Removing rust from an old table saw top - Woodworking Talk - Woodworkers Forum
 
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post #1 of 16 Old 06-22-2008, 07:54 AM Thread Starter
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Removing rust from an old table saw top

I don't mean light rust, this is pretty heavy oxidation from setting unused for a very long time. I was dropping off a mantel at a guys place yesterday and found an old table saw I am going to drag home as a project. I don't have any pictures, I was not there looking for anything just running late and he and I both needed to be someplace else. I was in my wifes little Ford Escape so I could not drag it home right then either. The guy is finishing the house he built and was not ready for the mantel so we put it in his shed. In the shed, tucked back in the corner behind and under a bunch of stuff I noticed an old (early 50's ?) Craftsman table saw and commented something like "There's and oldie" he said "Yea, it works I just don't have room/need it. You can have it if you want it, just haul it off and get it out of my way" Since it was kinda buried I did not get a great look at it and we did not have the time to dig it out, he said he would today. What I did see looked like the picture I attached I found on OWWM (not exactly, but the fence was similar and it had the open cast iron extensions).

That was alot of typing just to get to my point. What would be the best "homebrew" cleaning solution, if anyone else has done something similar. I have read all kinds of concoctions white vinegar and baking soda, motor oil and sand, boric acid and water/vinegar (I have boric acid powder from blacksmithing stuff)...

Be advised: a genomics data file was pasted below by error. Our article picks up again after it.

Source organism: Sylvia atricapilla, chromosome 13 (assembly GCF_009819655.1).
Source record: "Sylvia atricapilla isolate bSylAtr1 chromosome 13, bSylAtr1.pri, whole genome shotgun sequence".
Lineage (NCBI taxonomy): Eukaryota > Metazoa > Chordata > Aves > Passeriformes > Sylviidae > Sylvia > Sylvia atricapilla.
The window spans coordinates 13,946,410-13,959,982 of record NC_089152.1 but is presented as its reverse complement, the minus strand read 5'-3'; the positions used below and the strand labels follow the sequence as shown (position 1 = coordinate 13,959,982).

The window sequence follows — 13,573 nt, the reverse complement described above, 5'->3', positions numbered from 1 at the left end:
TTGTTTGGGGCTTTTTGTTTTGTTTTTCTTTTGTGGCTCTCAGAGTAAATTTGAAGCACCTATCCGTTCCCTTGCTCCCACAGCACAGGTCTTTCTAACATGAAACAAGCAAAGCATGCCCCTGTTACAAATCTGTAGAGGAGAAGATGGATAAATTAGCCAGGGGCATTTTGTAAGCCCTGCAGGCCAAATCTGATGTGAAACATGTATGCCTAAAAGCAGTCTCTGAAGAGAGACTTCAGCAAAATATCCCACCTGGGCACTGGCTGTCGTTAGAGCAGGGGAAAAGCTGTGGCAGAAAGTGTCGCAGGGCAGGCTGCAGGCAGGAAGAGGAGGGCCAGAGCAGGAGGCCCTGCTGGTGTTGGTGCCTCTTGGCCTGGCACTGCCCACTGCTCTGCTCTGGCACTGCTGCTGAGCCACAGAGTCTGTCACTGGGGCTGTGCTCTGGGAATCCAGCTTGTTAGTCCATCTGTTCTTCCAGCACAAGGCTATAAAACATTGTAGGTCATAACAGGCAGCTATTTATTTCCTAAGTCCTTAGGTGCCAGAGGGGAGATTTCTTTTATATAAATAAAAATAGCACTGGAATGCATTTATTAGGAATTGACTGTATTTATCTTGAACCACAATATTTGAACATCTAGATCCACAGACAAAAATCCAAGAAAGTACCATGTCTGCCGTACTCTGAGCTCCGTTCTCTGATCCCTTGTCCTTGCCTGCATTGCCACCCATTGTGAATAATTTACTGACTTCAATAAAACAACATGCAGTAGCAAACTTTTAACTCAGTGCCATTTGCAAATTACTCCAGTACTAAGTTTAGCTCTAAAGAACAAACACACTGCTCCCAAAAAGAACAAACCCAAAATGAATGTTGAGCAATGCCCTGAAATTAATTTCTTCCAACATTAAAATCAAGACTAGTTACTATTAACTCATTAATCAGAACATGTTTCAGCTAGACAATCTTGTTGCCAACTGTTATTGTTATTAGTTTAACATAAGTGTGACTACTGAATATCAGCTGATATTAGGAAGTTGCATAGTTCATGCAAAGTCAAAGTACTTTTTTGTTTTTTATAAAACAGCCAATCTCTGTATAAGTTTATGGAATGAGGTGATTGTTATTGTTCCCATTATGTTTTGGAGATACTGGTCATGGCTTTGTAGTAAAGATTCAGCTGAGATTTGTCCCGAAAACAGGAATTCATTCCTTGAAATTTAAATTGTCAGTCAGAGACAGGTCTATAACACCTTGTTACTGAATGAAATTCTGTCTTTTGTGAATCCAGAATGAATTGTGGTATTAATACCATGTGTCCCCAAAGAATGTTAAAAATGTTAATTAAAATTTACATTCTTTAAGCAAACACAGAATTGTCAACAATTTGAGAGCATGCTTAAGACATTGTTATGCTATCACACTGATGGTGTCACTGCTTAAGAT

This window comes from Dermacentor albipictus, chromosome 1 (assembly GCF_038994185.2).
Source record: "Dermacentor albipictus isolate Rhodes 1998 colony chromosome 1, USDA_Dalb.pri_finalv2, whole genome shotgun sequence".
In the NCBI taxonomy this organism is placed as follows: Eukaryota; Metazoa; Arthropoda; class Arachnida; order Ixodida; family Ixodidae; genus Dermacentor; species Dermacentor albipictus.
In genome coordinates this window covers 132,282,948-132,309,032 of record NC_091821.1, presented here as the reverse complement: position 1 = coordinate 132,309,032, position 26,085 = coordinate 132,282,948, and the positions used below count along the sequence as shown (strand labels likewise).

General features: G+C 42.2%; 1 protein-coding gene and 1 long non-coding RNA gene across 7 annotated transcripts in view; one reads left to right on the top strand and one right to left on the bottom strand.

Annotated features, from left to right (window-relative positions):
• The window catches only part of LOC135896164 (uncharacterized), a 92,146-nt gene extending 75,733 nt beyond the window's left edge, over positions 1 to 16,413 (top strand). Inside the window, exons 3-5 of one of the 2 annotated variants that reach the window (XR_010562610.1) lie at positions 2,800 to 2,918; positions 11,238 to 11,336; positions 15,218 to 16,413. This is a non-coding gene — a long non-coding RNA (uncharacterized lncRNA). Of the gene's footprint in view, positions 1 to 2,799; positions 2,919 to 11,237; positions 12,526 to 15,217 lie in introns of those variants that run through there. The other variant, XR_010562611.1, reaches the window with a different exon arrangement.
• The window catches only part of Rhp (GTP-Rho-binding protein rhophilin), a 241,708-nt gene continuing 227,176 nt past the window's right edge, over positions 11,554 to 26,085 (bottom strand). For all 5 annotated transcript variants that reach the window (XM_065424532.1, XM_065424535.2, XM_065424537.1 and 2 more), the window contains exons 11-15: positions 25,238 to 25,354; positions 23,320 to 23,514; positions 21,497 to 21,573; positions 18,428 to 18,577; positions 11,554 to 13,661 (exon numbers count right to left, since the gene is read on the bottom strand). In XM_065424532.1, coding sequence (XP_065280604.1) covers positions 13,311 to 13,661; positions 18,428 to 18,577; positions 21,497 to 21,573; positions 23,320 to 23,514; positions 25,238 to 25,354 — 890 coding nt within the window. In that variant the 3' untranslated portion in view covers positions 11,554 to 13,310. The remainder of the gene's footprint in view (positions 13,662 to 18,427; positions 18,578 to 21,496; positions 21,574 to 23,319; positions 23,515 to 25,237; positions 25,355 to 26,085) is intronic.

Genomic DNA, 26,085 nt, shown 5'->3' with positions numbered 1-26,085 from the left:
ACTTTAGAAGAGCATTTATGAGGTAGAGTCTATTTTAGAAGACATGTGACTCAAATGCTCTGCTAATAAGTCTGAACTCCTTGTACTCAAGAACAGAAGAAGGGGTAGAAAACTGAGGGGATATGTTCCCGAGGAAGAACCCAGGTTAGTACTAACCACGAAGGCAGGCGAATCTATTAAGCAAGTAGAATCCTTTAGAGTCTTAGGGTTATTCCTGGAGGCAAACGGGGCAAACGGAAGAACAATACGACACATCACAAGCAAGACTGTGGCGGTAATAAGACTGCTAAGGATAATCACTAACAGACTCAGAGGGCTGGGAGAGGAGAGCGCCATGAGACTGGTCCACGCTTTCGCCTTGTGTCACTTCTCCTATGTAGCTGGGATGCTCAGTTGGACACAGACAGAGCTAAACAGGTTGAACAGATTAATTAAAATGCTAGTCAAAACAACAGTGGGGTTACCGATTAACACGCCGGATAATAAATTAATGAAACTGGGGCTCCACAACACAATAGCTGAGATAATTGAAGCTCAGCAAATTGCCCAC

I know I am going to have to at the end use some fine sandpaper on the ROS and then buffing/polishing compound on a buffing pad. I am looking for an easy way to knock the majority of it off first.
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Last edited by Daren; 06-22-2008 at 07:57 AM.
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post #2 of 16 Old 06-22-2008, 09:51 AM
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phosphoric acid/naval jelly? A friend of mine says diluting the results makes good fertilizer... i've never tried it though.
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post #3 of 16 Old 06-22-2008, 10:09 AM
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Depending on how far you plan to go with the restoration, if you take it all apart theres allways the option of haveing it sand blasted, then buff it out.
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post #4 of 16 Old 06-22-2008, 11:47 PM
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I was about to recommend media blasting, not sand, but plastic media, it would remove the rust without taking the cast iron with it...

Interested in my woodworking, workshop and whatnot? See http://daves-workshop.blogspot.com, want to see my other interests such as hunting, fishing, off roading, and camping? See http://wildersport-outdoors.blogspot.com
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post #5 of 16 Old 06-23-2008, 12:17 PM
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I don't know if plastic media would knock the rust off. It is great for paint removal, but I don't think it would be harsh enough to remove rust. Another option is to take it to a shop that does glass beading. [quite often shops that do sand blasting will also have a glass beading booth]. Glass beading will knock the rust off for sure, but is nowhere near as brutal as sand blasting, which would leave small pitting in the surface. Another possibility is walnut blast media. It is more aggressive than plastic media, but again, not as brutal as sand blasting.